“We are pioneers this week.” That’s how UNISON president Josie Bird opened the union’s special delegate conference this morning – the first time the national gathering of activists has gone virtual.
While UNISON had to abandon its national delegate conference last year, as the country was still struggling to cope with COVID-19 and lockdown, to do so a second time was never an option, she said, as the gathering was “the most important cog in the machinery of the union’s democracy.”
Ms Bird was speaking from a studio in Congress House in London, where she was joined live by her vice presidents Sian Stockham and James Anthony, UNISON general secretary Christina McAnea and former general secretary Dave Prentis.
In her last speech as a two-year president – her tenure doubled by the pandemic – Ms Bird said that the past 18 months had seen “the best of humanity”, not least from the union’s own members who had been “absolutely essential” in keeping the country running during the crisis.
She added that the union’s activists – its branch officials, stewards, health and safety officers and others – should also be regarded as among the key workers of the pandemic, as they had tirelessly fought for adequate PPE on the front line, for better treatment of staff and patients in care homes, in continuing to protect jobs and pay for all members.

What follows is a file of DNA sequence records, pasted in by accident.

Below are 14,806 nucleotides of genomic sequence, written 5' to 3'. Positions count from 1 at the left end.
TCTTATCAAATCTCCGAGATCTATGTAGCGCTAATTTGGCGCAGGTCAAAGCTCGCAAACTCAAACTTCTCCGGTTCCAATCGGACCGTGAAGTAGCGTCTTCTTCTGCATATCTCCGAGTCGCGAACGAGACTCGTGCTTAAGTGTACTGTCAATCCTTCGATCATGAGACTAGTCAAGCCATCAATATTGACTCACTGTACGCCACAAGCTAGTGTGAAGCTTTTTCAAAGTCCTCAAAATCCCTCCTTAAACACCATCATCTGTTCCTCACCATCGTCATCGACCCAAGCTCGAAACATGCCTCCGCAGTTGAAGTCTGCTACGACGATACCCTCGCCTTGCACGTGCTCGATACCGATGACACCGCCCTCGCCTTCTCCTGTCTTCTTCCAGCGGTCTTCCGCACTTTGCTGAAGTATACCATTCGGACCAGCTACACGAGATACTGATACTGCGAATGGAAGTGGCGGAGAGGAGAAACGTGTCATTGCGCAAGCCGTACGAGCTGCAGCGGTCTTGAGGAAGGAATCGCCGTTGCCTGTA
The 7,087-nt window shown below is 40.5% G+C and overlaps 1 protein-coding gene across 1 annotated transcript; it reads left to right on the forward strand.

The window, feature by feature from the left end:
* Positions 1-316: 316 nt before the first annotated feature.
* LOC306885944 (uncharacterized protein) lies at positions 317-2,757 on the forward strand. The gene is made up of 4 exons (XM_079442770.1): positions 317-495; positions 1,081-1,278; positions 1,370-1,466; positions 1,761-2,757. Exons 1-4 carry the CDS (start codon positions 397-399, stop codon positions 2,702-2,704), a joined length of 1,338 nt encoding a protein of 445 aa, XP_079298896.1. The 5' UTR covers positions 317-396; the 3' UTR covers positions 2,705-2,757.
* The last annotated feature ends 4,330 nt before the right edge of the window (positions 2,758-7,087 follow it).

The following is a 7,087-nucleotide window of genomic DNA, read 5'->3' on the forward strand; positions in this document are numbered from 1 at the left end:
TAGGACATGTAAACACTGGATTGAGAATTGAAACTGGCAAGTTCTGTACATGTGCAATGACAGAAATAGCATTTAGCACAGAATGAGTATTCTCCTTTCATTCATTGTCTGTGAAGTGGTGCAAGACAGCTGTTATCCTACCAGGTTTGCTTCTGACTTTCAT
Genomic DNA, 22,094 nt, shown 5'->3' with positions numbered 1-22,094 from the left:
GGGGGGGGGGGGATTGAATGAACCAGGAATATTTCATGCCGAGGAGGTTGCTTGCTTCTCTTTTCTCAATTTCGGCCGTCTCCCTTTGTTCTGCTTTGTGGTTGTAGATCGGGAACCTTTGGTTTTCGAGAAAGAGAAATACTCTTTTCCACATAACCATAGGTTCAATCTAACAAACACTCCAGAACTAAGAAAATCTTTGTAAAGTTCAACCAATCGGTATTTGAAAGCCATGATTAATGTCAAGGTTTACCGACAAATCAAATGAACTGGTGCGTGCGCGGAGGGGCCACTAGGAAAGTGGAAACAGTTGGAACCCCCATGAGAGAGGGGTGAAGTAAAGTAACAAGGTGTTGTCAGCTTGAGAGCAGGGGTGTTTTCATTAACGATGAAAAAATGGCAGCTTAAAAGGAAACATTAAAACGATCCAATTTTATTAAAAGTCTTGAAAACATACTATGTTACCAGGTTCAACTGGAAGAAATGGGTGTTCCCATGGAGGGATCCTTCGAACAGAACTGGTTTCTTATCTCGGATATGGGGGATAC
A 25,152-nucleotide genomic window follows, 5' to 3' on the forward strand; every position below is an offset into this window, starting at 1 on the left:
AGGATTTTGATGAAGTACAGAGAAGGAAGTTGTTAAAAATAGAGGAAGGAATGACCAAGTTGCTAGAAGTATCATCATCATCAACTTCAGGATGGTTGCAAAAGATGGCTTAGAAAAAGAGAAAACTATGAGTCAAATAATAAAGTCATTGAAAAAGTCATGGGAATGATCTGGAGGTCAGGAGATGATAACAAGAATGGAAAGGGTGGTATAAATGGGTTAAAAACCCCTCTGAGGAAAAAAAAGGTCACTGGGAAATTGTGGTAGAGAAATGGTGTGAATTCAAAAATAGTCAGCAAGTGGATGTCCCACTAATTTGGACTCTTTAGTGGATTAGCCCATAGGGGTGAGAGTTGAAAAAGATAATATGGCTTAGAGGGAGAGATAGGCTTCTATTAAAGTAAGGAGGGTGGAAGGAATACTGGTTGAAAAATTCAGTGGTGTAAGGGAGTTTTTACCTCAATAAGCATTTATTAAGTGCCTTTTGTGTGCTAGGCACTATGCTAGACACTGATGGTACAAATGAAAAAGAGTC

In contrast, she condemned the government for once again failing public service workers by introducing yet another pay freeze in November.
Far from the “great leveller” that ministers have tried to claim, the pandemic had actually “exposed and exacerbated structural inequality,” she said. That’s why the union would continue to press for “a genuine end to austerity” through its ‘no going back to normal’ campaign.
Ms Bird also paid tribute to Dave Prentis (above, with Ms Bird), who retired as UNISON general secretary on 31 December last year, presenting him with an honorary life membership of the union.
She called him a “true giant of the trade union movement, who had always been “happiest and at his best” when visiting branches, meeting members and fighting on their behalf.
During his 20 years as general secretary, the union had become, like the man himself, “decent, caring and outward-looking,” she said.
“We can’t under-estimate the impact of his work, leadership and dedication.”